No matter where you are in the world, men proposition women (& other men.) It's a fact. Drunks are not going to act rationally as their judgement is impaired. So, unfortunately it happens that people get drunk & do stupid things that they regret later. He's probably most ashamed of himself now that he's sobered up (or maybe not.) If he wasn't taking no for an answer you could have shouted at him - but it may or may not have had the desired effect of scaring him off. I don't think such a reaction would have been overkill - as the situation seems to have bothered you intensely.

Based on our life experiences we may react differently, I have had a very similar situation occur years ago when I was younger, single traveller. I remember getting quite indignant & angry with the guy at the time - but thought it quite hilarious later. My approach was to be philopshical about it: The bottom line is, 'drunk men act stupidly & make fools of themselves' ( and this can happen anywhere in the world.) At least he appeared drunk, not like the stone cold sober weirdos I've encountered in Munich, Amsterdam & Sydney.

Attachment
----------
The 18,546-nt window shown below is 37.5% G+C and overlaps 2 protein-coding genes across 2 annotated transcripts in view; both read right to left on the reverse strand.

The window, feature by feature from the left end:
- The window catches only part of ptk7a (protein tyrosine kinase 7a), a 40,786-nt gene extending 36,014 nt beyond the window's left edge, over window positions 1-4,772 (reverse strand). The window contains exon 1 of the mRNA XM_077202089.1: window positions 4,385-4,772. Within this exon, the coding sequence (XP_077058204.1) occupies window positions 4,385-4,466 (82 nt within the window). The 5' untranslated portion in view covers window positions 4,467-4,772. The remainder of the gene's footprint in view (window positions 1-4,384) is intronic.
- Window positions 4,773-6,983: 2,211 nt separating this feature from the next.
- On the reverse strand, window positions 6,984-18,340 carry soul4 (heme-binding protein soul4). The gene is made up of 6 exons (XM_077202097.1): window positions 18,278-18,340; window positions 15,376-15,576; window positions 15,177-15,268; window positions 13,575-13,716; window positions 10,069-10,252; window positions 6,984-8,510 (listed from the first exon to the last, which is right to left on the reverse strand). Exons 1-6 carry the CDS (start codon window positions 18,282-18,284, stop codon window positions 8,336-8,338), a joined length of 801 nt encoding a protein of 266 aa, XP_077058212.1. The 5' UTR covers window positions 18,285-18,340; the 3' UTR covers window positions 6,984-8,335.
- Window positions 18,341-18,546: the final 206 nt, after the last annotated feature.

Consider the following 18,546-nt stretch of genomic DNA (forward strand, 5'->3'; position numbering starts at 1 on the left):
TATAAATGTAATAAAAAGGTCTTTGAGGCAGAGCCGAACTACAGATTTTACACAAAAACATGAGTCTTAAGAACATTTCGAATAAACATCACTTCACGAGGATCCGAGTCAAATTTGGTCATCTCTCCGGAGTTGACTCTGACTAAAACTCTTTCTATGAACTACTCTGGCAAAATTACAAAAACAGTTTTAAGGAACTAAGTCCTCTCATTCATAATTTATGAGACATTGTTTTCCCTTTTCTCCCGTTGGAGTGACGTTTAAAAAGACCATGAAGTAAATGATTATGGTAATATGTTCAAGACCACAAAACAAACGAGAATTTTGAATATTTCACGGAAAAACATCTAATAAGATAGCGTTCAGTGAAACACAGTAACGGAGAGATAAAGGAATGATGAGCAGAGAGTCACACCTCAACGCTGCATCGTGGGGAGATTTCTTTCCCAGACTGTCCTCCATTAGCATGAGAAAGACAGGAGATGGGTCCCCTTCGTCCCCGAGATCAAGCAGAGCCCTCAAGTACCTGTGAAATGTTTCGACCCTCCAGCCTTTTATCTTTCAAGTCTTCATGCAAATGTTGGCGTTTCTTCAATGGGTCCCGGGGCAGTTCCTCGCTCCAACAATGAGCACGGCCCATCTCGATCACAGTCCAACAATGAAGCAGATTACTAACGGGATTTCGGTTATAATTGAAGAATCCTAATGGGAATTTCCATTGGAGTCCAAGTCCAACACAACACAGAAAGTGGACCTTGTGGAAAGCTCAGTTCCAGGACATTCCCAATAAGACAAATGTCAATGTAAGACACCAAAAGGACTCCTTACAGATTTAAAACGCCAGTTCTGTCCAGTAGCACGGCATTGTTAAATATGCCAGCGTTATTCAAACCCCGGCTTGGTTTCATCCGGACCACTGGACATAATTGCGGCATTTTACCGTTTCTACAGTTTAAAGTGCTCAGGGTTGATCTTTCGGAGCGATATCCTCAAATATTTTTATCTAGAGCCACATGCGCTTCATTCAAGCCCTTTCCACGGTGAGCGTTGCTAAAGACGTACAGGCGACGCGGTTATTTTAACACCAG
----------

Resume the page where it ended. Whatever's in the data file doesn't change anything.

If you are still very much concerned visit the local 'Koban' police box in the neighbourhood.

For support & someone to talk to contact Tokyo English Lifeline TELL Lifeline 03-5774-0992

New Zealand
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10. Re: Safety in Kyoto

It's scary. I had something similar happen in Austria, with a very drunk guy speaking a mixture of English and German. I pretended I didn't understand him and said loudly "I don't speak German" while picking up my stuff and getting away as fast as possible. I think pretending you don't understand the offer may discourage him.

Edited: 23 June 2013, 08:50